In the pursuit of long-term portfolio construction solutions, institutional investors are increasingly turning their attention to the private debt asset class, says David Sum, director of the alternative income group at Ninepoint Partners.

“Looking ahead, we believe the current high interest rate environment and liquidity constraints from banks and the syndicated market creates a favourable dynamic for established private debt funds to originate deals,” he says. “In a tight-liquidity environment like we are seeing now, lenders have a greater ability to command enhanced deal terms, including lower leverage ratios and better debt coverage metrics.”

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In a study published earlier this year, Ninepoint Partners noted increased exposure to private debt among Canada’s largest pension plans. The Canada Pension Plan Investment Board had invested $44.4 billion in private debt as of Dec. 31, 2022, representing a 25 per cent increase from the previous year. Similarly, the British Columbia Investment Management Corp. increased its private debt investments to $13.5 billion, thanks to an additional $4.7 billion allocation at the end of its fiscal year on March 31, 2023. This represents the largest amount invested into the asset class by the BCI since it started investing in private debt five years ago.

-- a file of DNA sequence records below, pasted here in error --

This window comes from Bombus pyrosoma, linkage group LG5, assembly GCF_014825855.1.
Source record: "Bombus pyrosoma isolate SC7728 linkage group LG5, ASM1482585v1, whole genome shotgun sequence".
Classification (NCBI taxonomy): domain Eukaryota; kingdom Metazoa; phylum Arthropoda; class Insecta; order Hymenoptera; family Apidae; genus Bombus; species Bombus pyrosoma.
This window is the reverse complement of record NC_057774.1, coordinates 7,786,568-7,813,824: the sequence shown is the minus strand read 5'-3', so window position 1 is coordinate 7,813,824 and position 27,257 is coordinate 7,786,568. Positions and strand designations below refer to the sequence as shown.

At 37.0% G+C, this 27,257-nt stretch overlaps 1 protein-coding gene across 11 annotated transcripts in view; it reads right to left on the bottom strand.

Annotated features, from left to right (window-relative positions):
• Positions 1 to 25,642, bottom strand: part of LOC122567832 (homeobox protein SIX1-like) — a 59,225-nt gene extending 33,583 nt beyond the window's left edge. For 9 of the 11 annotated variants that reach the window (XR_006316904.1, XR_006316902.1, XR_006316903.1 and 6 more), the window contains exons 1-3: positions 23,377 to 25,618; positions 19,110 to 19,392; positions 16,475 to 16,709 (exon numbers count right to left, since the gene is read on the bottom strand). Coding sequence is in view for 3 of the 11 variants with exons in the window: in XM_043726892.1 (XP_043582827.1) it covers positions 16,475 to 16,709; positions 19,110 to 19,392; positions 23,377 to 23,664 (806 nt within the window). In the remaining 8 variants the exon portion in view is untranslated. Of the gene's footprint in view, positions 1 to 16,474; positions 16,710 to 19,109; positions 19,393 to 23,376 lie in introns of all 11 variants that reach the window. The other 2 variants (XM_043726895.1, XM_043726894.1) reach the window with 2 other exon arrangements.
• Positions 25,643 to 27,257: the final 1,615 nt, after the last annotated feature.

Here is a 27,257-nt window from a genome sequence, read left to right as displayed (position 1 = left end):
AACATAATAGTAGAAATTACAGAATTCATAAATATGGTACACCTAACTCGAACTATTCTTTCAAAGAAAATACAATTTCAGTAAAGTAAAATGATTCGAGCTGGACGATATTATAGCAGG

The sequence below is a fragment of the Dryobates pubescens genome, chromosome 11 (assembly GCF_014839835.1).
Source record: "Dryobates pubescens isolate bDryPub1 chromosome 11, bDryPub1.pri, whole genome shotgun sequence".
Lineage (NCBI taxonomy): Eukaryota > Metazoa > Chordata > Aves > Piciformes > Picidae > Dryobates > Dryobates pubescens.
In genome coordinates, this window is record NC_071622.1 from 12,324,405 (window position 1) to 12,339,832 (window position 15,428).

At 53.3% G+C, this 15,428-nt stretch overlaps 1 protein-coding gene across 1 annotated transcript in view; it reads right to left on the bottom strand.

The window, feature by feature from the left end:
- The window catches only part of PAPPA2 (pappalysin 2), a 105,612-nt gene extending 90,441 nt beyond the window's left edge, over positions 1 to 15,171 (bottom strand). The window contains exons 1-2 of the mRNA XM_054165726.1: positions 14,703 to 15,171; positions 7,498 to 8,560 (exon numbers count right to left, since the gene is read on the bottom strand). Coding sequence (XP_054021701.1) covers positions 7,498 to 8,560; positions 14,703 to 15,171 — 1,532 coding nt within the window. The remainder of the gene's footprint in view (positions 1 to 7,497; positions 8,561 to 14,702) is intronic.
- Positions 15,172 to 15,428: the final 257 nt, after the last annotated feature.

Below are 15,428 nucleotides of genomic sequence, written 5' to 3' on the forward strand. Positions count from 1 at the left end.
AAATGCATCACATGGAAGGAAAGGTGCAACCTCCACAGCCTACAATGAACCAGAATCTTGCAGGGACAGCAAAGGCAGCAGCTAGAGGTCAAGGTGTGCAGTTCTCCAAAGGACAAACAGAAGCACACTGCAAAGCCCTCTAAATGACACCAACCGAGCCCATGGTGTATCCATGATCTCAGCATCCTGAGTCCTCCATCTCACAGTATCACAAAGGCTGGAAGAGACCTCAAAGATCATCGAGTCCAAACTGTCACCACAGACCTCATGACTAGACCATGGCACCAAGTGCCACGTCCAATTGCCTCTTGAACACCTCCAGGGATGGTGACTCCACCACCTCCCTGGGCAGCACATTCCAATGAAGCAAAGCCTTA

Last month, two of Australia’s largest pension funds — the AustralianSuper and the Australian Retirement Trust — reported increased allocations to private debt, both domestically and internationally. Combined, the two funds hold more than $20 billion in private debt investments, according to a report by Reuters.

Despite this noticeable trend, experts see a longer road ahead for Canadian institutional investors when it comes to private debt investments, particularly when compared to their peers. “Canadian institutions remain relatively under-invested in private debt relative to their U.S. counterparts, despite all these headwinds,” says Ramesh Kashyap, managing director and head of the alternative investment group at Ninepoint Partners. “Overall, we believe that allocating five per cent to 20 per cent of assets in a portfolio to private debt with a long-term view can help generate income and better diversify portfolios.”

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